First, they included a 5-foot cord with this blender so that you may waltz around your kitchen without worrying about the locations of electrical outlets versus the locations of your desired food-prep station. Personally, I prefer cordless immersion blenders. I like to know that I will not get tangled up in a cord and that my children won’t trip over it as they inevitably run through the kitchen at warp speed. Also, I worry about using a corded immersion blender inside pots on a stove – I just do not trust my ability not to set the cord on fire. Nevertheless, for those who prefer the lighter weight of corded immersion blenders, it is quite nice to know that this particular one features an incredibly long cord.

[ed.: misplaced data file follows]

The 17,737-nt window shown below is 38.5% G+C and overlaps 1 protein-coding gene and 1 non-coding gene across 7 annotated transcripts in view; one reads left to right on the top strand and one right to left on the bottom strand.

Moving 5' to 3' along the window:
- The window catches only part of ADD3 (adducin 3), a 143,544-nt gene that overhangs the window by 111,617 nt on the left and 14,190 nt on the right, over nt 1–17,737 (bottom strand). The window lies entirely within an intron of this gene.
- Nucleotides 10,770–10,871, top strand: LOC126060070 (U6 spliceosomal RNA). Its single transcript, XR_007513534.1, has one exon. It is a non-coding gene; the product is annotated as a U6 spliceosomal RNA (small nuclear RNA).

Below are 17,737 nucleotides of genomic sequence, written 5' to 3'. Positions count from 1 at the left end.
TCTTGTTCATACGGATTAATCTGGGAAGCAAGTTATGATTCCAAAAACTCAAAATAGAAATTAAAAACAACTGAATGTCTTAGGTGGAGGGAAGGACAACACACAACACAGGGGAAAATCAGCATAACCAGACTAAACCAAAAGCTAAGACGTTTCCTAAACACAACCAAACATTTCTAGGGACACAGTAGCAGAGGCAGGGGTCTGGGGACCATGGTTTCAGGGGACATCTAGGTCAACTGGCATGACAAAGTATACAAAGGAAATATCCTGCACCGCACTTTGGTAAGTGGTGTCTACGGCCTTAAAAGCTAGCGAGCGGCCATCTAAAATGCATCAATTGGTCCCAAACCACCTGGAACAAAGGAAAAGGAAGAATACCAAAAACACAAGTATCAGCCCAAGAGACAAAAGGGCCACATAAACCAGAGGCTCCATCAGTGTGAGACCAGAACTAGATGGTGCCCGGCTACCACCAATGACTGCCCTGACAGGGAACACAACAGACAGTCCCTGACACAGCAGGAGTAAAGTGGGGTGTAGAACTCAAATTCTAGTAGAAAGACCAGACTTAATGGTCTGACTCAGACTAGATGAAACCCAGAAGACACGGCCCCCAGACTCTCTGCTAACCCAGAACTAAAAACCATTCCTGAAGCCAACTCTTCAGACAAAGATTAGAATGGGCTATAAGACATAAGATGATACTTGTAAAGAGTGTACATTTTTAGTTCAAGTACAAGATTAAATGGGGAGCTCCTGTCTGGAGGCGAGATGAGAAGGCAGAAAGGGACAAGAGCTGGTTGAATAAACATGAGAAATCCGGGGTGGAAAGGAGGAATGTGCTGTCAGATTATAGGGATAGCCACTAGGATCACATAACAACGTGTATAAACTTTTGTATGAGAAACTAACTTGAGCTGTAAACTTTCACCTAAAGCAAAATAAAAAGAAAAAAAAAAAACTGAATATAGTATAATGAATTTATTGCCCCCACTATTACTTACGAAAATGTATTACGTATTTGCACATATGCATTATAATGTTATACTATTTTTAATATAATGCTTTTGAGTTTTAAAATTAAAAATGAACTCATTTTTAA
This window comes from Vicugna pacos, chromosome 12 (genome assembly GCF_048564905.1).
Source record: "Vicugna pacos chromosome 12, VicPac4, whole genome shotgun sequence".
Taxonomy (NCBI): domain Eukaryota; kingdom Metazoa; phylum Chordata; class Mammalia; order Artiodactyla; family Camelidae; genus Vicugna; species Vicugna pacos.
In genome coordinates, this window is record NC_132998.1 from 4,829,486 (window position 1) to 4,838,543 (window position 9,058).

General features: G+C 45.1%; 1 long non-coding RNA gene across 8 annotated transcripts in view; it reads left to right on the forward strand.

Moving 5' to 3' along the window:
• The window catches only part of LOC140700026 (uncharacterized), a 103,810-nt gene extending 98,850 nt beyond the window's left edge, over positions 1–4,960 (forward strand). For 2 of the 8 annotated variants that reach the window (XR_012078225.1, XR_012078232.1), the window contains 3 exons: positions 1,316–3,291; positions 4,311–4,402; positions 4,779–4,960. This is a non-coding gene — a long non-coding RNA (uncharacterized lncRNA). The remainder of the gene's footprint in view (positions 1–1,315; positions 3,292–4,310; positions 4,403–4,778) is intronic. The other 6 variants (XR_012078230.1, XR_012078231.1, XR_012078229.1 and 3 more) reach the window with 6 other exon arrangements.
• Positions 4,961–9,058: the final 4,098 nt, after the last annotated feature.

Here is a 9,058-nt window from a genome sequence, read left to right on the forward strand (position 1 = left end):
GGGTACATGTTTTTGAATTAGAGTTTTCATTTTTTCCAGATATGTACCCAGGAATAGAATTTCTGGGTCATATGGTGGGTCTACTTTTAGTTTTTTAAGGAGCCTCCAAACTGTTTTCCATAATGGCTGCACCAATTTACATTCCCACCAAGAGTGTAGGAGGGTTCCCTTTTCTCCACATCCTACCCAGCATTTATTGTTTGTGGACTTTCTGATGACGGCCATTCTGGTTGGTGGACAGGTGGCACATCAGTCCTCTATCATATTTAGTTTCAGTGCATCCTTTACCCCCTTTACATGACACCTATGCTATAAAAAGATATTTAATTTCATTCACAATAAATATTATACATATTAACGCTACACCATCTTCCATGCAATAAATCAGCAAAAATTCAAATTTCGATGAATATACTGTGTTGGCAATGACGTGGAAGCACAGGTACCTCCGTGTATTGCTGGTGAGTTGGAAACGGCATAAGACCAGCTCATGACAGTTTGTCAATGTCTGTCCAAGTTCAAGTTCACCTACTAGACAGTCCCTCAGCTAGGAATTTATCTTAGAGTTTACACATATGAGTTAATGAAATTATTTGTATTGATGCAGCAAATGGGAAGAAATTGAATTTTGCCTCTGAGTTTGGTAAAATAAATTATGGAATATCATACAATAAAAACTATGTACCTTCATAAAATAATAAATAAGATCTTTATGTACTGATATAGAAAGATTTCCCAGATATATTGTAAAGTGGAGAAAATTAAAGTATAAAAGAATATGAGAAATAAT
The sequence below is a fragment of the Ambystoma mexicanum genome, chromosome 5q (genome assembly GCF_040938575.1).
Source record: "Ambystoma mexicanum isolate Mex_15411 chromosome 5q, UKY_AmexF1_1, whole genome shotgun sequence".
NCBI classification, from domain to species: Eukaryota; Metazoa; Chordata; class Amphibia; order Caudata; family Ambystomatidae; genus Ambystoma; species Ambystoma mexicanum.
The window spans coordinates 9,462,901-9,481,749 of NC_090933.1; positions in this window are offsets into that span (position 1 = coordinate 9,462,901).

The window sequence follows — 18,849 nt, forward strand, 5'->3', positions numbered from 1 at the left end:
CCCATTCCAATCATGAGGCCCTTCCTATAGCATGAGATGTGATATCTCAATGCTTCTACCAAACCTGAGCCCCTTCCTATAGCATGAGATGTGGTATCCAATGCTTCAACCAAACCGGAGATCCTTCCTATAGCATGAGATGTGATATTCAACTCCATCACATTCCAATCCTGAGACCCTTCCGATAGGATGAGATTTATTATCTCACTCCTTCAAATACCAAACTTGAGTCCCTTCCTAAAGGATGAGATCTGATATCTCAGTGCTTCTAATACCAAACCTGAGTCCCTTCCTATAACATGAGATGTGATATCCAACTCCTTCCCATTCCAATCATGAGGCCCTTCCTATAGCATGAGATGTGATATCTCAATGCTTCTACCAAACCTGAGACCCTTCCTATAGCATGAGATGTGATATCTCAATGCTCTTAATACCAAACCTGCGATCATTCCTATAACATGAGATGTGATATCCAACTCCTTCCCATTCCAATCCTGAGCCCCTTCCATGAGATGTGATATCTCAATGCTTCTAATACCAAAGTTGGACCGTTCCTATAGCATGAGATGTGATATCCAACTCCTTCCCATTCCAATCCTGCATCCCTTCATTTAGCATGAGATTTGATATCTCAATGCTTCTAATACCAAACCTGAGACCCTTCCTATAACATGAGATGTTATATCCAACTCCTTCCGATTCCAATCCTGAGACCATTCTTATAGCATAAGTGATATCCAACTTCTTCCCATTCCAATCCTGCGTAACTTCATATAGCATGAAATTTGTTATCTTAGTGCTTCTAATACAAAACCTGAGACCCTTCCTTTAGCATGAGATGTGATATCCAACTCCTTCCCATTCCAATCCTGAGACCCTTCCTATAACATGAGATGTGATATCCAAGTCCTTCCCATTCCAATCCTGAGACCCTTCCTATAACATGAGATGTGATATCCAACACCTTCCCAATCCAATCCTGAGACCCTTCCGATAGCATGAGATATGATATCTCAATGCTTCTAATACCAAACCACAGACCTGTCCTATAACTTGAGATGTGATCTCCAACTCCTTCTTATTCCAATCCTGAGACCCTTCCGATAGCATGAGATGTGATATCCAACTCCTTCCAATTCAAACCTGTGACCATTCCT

A second convenience feature is the soft grip, no-slip handle. One thing I have struggled with in the past when it comes to immersion blenders is just how slippery they can get. Even if I keep them impeccably clean, I find that my hands quickly grow sweaty and I often lose grip of immersion blenders with plastic or stainless steel handles. Some sort of rubbery/silicone material has been worked into the wand handle of this KitchenAid Hand Blender to ensure that a strong grip is easy and comfortable no matter how slippery your hands may be.
The final, and perhaps best, convenience feature is that 8-inch blending arm. I’ve seen my share of immersion blenders and, let me tell you, many of them are 8-inches in total length – including the wand handle and the blending arm. A long blending arm such as this one, as well as a deep-reaching whisk, means that you can work more easily within deep bowls and pots when blending ingredients for things such as soup and chili.